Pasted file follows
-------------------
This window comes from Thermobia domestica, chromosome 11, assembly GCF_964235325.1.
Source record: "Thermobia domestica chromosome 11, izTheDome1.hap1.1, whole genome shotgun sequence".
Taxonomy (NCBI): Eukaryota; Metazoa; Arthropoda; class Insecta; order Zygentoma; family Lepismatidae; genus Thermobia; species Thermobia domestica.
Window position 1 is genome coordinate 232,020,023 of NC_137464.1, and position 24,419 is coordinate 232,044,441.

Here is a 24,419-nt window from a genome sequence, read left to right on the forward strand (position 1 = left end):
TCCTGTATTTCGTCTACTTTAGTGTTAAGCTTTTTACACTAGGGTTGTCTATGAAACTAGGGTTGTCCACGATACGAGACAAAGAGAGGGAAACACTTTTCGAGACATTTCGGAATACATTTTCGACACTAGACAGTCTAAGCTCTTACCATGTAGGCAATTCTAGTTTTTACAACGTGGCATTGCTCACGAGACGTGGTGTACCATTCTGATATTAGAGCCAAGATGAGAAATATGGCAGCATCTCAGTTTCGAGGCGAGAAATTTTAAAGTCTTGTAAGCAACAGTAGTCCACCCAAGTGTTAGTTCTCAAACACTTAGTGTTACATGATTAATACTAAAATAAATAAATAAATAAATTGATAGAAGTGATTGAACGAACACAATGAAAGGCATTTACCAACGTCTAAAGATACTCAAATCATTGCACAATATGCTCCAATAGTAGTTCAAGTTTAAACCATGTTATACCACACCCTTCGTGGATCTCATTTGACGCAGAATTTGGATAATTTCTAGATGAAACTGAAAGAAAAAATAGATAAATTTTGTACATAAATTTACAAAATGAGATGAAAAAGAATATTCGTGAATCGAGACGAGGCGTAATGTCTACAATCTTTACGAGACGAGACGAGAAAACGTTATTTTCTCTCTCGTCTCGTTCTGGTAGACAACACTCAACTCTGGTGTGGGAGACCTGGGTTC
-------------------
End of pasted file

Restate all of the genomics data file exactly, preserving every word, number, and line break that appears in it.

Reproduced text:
This window comes from Thermobia domestica, chromosome 11, assembly GCF_964235325.1.
Source record: "Thermobia domestica chromosome 11, izTheDome1.hap1.1, whole genome shotgun sequence".
Taxonomy (NCBI): Eukaryota; Metazoa; Arthropoda; class Insecta; order Zygentoma; family Lepismatidae; genus Thermobia; species Thermobia domestica.
Window position 1 is genome coordinate 232,020,023 of NC_137464.1, and position 24,419 is coordinate 232,044,441.

Here is a 24,419-nt window from a genome sequence, read left to right on the forward strand (position 1 = left end):
TCCTGTATTTCGTCTACTTTAGTGTTAAGCTTTTTACACTAGGGTTGTCTATGAAACTAGGGTTGTCCACGATACGAGACAAAGAGAGGGAAACACTTTTCGAGACATTTCGGAATACATTTTCGACACTAGACAGTCTAAGCTCTTACCATGTAGGCAATTCTAGTTTTTACAACGTGGCATTGCTCACGAGACGTGGTGTACCATTCTGATATTAGAGCCAAGATGAGAAATATGGCAGCATCTCAGTTTCGAGGCGAGAAATTTTAAAGTCTTGTAAGCAACAGTAGTCCACCCAAGTGTTAGTTCTCAAACACTTAGTGTTACATGATTAATACTAAAATAAATAAATAAATAAATTGATAGAAGTGATTGAACGAACACAATGAAAGGCATTTACCAACGTCTAAAGATACTCAAATCATTGCACAATATGCTCCAATAGTAGTTCAAGTTTAAACCATGTTATACCACACCCTTCGTGGATCTCATTTGACGCAGAATTTGGATAATTTCTAGATGAAACTGAAAGAAAAAATAGATAAATTTTGTACATAAATTTACAAAATGAGATGAAAAAGAATATTCGTGAATCGAGACGAGGCGTAATGTCTACAATCTTTACGAGACGAGACGAGAAAACGTTATTTTCTCTCTCGTCTCGTTCTGGTAGACAACACTCAACTCTGGTGTGGGAGACCTGGGTTC